- Whether you are of the opinion that modern dance music was invented by three friends in Detroit, or by a troupe of German cycling enthusiasts, it would be wanton disregard to dispute the importance of the beating heart of Africa as its abiding progenitor. It is hard to imagine where our appreciation for rhythm would stand without the deep-rooted influence of this continent; and for a micro-culture in which provenance is so obsessively revered and imitated, it should be of particular interest that such intrinsically African flavours take to the fore in this latest release from Gerd Janson's Running Back imprint.
Mim Suleiman is the Zanzibari native who steals the limelight here with her indigenously sanguine vocals, however, in an A&R coup by Janson, it is the charge of much-admired producer Maurice Fulton to vamp the East African's work into the gloriously sun-drenched, afro-boogie fusion that this 12-inch comprises. If the unfettered percussion, pop-friendly sensibility and effortless funk of this record are pointers towards what lies ahead on the collaborative pair's forthcoming album Tungi, then we all have a veritable treat in store.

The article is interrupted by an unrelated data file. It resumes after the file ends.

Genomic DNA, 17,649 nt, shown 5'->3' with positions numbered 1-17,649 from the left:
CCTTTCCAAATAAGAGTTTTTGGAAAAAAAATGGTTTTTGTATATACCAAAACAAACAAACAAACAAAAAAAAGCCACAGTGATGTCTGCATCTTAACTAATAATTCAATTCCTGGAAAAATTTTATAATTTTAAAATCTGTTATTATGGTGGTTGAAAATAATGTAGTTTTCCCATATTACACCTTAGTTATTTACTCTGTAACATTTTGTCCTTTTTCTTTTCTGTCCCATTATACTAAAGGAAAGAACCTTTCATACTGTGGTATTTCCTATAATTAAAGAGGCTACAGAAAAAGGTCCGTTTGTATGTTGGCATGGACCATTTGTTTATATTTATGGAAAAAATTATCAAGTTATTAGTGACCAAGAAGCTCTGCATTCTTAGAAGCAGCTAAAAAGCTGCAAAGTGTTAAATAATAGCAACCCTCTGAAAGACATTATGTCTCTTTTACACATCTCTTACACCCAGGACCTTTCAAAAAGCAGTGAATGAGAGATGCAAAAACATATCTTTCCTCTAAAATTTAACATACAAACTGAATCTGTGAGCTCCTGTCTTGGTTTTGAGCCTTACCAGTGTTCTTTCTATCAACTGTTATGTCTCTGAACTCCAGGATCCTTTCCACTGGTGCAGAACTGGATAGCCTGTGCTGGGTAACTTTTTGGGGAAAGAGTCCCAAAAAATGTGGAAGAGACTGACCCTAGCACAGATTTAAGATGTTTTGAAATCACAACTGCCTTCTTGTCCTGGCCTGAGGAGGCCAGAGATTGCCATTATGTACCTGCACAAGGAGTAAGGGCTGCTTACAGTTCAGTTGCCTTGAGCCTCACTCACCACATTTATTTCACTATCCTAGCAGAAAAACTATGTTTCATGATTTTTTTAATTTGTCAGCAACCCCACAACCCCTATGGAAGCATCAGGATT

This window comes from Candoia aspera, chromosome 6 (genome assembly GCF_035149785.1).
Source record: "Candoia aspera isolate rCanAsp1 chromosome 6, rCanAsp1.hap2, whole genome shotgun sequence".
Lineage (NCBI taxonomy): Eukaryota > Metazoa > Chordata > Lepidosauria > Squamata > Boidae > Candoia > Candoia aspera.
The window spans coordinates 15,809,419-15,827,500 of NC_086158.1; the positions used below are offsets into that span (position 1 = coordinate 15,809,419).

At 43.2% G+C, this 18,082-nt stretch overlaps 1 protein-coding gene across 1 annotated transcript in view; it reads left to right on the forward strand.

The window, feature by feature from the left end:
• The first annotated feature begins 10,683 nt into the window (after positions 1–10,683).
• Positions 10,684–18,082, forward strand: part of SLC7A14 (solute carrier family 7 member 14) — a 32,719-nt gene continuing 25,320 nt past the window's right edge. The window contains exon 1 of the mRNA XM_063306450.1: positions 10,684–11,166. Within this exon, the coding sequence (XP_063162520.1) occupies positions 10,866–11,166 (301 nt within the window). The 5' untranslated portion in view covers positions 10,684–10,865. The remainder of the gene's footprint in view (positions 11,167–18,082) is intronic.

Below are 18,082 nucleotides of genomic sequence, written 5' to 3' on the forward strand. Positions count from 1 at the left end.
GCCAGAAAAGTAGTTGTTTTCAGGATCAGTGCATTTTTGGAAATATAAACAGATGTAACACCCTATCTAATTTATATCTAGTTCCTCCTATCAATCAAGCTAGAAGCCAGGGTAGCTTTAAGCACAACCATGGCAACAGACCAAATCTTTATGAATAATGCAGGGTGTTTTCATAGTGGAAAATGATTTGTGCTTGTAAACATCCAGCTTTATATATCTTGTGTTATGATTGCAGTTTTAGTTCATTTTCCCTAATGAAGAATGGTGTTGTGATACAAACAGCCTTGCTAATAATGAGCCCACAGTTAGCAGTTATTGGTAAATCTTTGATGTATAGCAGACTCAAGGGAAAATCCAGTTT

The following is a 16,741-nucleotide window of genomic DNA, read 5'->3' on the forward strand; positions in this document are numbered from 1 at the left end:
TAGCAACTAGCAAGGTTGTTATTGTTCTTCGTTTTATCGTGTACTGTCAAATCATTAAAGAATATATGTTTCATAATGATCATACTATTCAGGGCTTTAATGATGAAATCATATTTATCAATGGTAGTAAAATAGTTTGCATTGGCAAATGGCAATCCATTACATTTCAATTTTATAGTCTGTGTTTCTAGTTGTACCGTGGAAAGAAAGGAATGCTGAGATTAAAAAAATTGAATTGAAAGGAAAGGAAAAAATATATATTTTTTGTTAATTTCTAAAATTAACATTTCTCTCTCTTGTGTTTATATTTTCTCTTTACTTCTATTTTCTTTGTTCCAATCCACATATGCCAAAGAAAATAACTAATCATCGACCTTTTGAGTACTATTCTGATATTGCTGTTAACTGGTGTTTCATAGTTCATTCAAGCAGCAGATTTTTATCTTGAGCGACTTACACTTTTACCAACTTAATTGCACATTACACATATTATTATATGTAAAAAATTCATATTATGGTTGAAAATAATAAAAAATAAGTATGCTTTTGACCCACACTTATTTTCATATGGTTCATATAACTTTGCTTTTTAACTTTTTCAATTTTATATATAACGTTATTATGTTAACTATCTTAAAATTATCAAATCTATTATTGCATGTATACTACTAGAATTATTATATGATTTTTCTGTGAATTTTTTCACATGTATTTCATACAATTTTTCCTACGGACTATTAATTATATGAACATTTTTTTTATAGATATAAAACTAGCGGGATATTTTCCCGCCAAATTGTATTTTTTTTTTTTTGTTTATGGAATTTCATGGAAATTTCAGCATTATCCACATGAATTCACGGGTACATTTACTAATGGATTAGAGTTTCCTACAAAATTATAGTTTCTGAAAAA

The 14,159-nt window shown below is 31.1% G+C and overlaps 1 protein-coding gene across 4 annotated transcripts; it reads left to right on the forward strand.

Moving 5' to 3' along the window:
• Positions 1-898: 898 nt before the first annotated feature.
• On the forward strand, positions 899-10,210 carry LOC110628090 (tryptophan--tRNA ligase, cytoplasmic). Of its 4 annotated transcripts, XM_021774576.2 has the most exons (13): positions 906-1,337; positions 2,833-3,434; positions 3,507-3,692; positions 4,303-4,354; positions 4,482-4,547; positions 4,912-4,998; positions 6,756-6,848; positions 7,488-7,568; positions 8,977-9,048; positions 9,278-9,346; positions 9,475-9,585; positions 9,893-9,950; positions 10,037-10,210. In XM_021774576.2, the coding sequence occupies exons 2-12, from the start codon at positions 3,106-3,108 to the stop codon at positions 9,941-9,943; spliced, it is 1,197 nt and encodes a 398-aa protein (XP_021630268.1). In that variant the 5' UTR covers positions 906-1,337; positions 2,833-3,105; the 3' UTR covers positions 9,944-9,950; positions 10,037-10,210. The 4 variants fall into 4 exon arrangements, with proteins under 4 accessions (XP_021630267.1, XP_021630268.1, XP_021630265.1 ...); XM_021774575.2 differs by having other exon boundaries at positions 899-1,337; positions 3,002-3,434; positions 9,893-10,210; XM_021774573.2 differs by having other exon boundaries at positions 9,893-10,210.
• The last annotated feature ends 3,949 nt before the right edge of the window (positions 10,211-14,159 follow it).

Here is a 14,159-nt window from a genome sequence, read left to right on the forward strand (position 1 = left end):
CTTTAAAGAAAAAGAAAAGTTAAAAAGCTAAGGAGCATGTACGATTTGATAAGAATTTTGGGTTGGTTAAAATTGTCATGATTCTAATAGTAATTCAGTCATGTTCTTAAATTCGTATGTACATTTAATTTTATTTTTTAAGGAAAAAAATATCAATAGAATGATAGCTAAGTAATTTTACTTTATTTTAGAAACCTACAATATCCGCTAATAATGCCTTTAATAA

I only refrain from scoring this even more highly for a lack of additional material on the package: While the flip-side dub reworks the original to a certain extent, a remix or further album-teaser would have no doubt been better value. Though let's not get caught up on nitpicking: Note for note, sunbeam for sunbeam, Nyuli is really rather magnificent.
B Nyuli (Dub)